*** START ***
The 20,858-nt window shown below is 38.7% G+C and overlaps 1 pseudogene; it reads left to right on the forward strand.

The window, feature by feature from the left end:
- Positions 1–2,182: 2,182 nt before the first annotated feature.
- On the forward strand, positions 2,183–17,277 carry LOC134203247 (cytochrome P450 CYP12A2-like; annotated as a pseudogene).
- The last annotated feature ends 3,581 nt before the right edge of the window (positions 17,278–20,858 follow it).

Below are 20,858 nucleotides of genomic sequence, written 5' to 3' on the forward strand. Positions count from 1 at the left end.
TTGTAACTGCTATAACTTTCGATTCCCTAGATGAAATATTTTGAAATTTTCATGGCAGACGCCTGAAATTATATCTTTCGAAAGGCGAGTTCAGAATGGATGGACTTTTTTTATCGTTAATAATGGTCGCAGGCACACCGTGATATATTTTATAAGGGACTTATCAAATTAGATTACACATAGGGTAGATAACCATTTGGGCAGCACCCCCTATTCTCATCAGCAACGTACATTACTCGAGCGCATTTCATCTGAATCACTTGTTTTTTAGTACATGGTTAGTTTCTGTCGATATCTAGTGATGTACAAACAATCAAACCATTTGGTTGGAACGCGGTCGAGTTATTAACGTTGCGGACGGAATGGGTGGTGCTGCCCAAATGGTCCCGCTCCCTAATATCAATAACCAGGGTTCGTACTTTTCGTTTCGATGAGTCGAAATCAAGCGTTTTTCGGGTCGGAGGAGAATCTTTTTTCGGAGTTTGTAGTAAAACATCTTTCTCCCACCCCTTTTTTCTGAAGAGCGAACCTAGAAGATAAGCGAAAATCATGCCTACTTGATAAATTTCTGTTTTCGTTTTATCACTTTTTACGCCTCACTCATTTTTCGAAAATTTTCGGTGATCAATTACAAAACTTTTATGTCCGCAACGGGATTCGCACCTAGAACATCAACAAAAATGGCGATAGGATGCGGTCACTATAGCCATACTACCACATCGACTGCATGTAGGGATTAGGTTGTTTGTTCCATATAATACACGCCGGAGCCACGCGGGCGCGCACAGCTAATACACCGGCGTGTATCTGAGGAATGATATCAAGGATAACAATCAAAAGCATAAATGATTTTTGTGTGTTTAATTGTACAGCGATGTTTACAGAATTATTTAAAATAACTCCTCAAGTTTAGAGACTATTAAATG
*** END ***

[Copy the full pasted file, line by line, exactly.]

The 20,858-nt window shown below is 38.7% G+C and overlaps 1 pseudogene; it reads left to right on the forward strand.

The window, feature by feature from the left end:
- Positions 1–2,182: 2,182 nt before the first annotated feature.
- On the forward strand, positions 2,183–17,277 carry LOC134203247 (cytochrome P450 CYP12A2-like; annotated as a pseudogene).
- The last annotated feature ends 3,581 nt before the right edge of the window (positions 17,278–20,858 follow it).

Below are 20,858 nucleotides of genomic sequence, written 5' to 3' on the forward strand. Positions count from 1 at the left end.
TTGTAACTGCTATAACTTTCGATTCCCTAGATGAAATATTTTGAAATTTTCATGGCAGACGCCTGAAATTATATCTTTCGAAAGGCGAGTTCAGAATGGATGGACTTTTTTTATCGTTAATAATGGTCGCAGGCACACCGTGATATATTTTATAAGGGACTTATCAAATTAGATTACACATAGGGTAGATAACCATTTGGGCAGCACCCCCTATTCTCATCAGCAACGTACATTACTCGAGCGCATTTCATCTGAATCACTTGTTTTTTAGTACATGGTTAGTTTCTGTCGATATCTAGTGATGTACAAACAATCAAACCATTTGGTTGGAACGCGGTCGAGTTATTAACGTTGCGGACGGAATGGGTGGTGCTGCCCAAATGGTCCCGCTCCCTAATATCAATAACCAGGGTTCGTACTTTTCGTTTCGATGAGTCGAAATCAAGCGTTTTTCGGGTCGGAGGAGAATCTTTTTTCGGAGTTTGTAGTAAAACATCTTTCTCCCACCCCTTTTTTCTGAAGAGCGAACCTAGAAGATAAGCGAAAATCATGCCTACTTGATAAATTTCTGTTTTCGTTTTATCACTTTTTACGCCTCACTCATTTTTCGAAAATTTTCGGTGATCAATTACAAAACTTTTATGTCCGCAACGGGATTCGCACCTAGAACATCAACAAAAATGGCGATAGGATGCGGTCACTATAGCCATACTACCACATCGACTGCATGTAGGGATTAGGTTGTTTGTTCCATATAATACACGCCGGAGCCACGCGGGCGCGCACAGCTAATACACCGGCGTGTATCTGAGGAATGATATCAAGGATAACAATCAAAAGCATAAATGATTTTTGTGTGTTTAATTGTACAGCGATGTTTACAGAATTATTTAAAATAACTCCTCAAGTTTAGAGACTATTAAATG